Obituaries from Houston this week include a mother of seven and a World War II veteran who was the first Black person to earn a Ph.D. in mathematics from the University of Texas at Austin.
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Here are two of the Houston-area residents who are being remembered this week:
Dr. Llayron Clarkson Sr., 97
Dr. Llayron Clarkson was a World War II veteran and a Texas Southern University professor who left behind children, grandchildren, great-grandchildren and a brother when he died January 29, 2022, at age 97, according to his obituary.
Clarkson was raised in the Third Ward of Houston, where he “learned the virtues of hard work and Christian principles,” his obituary says. His father died when he was 9, leaving Clarkson’s mother to raise their three children alone. She earned a living as a domestic worker, and Clarkson started taking on odd jobs to support the family.
He graduated from Jack Yates High School in 1940 and learned carpentry, plumbing and electricity through the National Youth Administration. The NYA, a part of President Franklin Roosevelt’s New Deal, taught skills to youth to help combat unemployment among young adults.
Clarkson was drafted into the Army in 1943 and served in Europe and North Africa. When he returned home in 1947, he became one of the first students at Texas Southern University, which was a school for Black students at the time, and the first to accept Black students in Texas. After earning a bachelor’s degree and a master’s degree in mathematics, he went on to the University of Texas at Austin. There, he became the first Black person to earn a Ph.D. in mathematics from the university.
Clarkson continued furthering his education, completing post-doctoral work at Massachusetts Institute of Technology and attending Stanford University as a Shell Merit Fellow.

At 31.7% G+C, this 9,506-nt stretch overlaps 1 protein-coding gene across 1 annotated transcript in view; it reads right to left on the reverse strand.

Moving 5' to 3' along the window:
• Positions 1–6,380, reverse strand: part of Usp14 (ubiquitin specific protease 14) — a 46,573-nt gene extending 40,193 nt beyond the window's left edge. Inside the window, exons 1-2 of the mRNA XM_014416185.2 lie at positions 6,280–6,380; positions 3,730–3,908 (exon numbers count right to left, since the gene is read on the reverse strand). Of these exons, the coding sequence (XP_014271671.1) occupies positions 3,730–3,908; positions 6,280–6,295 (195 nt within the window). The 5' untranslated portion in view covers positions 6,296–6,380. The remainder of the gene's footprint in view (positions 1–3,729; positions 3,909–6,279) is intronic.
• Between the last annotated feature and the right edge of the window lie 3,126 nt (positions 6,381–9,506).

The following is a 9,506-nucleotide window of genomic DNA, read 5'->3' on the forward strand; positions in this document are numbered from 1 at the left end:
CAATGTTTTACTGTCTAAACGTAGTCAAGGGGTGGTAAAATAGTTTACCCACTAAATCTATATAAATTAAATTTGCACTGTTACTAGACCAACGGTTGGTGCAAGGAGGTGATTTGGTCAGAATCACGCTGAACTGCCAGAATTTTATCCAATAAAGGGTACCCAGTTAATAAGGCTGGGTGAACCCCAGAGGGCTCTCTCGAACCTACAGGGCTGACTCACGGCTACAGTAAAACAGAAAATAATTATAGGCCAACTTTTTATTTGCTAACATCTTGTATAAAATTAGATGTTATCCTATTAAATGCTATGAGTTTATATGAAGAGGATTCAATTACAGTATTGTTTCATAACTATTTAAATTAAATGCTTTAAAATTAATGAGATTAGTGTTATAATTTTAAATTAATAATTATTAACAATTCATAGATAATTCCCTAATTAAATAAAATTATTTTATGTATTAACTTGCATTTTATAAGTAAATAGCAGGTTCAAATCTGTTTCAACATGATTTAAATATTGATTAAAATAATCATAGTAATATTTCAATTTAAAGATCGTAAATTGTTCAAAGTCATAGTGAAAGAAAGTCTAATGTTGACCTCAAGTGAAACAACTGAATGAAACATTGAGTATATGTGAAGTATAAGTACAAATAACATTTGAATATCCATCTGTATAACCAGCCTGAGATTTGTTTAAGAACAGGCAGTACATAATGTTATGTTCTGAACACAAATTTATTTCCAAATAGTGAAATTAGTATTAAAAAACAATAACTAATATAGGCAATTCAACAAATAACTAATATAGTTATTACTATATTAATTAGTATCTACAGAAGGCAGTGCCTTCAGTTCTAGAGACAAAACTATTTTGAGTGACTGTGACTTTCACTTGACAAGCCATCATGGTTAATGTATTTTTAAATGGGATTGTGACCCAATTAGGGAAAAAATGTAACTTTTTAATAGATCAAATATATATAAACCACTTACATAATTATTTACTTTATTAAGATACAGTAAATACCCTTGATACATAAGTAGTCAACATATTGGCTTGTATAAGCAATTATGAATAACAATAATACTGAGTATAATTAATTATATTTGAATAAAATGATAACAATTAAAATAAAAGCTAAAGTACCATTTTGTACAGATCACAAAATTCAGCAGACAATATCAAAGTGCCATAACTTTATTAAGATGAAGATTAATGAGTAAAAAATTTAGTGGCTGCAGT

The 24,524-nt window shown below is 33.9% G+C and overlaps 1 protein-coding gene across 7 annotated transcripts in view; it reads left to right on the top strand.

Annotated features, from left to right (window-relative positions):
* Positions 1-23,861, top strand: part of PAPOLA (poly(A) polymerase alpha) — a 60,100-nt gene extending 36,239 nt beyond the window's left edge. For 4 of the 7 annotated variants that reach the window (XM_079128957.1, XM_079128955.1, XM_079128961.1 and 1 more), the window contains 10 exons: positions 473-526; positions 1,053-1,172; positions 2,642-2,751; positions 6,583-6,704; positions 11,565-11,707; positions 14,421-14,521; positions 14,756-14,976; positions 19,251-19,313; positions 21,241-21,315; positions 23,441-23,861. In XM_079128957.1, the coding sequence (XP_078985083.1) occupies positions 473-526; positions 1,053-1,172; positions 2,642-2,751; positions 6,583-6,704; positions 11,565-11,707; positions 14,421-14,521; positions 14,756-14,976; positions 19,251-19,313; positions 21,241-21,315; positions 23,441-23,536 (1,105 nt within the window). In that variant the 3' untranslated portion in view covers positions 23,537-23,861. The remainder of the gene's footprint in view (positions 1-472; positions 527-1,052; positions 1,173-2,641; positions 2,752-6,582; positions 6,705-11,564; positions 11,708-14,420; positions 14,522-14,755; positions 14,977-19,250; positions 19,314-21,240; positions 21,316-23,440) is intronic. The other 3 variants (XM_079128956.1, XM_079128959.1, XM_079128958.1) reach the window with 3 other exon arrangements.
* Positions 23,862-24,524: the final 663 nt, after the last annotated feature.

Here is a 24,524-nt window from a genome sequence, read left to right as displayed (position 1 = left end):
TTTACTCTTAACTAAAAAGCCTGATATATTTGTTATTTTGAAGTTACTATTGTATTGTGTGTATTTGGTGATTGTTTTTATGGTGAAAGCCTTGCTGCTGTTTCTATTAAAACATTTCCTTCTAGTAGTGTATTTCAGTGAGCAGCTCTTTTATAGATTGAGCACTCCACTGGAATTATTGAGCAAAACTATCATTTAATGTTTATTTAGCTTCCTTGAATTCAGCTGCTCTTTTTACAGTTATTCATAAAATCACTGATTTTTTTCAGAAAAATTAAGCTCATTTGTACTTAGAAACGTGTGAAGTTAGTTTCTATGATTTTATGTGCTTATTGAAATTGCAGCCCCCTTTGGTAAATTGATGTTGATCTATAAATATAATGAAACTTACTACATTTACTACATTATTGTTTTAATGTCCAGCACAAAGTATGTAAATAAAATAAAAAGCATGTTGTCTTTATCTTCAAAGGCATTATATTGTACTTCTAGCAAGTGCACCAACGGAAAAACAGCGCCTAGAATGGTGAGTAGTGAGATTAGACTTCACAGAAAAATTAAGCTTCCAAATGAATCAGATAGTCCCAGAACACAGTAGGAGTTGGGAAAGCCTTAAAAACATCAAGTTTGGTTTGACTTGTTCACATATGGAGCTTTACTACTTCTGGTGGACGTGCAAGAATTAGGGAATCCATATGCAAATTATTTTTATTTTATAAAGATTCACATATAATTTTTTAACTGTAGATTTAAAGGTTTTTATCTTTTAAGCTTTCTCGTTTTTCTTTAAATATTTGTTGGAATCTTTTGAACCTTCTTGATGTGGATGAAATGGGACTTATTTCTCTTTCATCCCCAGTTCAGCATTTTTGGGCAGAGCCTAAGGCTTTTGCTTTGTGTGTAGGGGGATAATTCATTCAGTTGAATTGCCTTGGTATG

He taught at Jack Yates High School for nearly a decade before accepting a position at TSU. He held several positions at the university and founded Clarkson Aerospace, Corp., a research and development engineering firm.
His motto was “If I can help somebody along the way, then my living will not be in vain.” Those wishing to donate in his memory are asked to make a contribution to The Llayron L. Clarkson Endowment for Mathematics at Texas Southern University.
Catherine Fogarty, 91
Catherine Ann Fogarty died at age 91 on January 27, 2022, leaving behind her children, 16 grandchildren and 16 great-grandchildren, and three more expected great-grandchildren, according to her obituary. She raised seven children with her husband, Jack, who preceded her in death.
She was born and raised in St. Louis, Missouri, and she and Jack moved their family to Houston in 1965.
“She was a baseball fan and loved the Cardinals while in St. Louis but became an Astros fan in Houston,” her obituary says. “She was also a fan of any sports team her children or grandchildren were involved in.”
She was a devout Catholic who served as secretary at St. Thomas More Parish for many years, her obituary says.
Fogarty was also an avid bridge player, and had good friends in twice-weekly groups, which she attended up until one month before she died.
Donations can be made to Maryknoll Sisters, P.O. Box 317, Maryknoll, NY, 10545.
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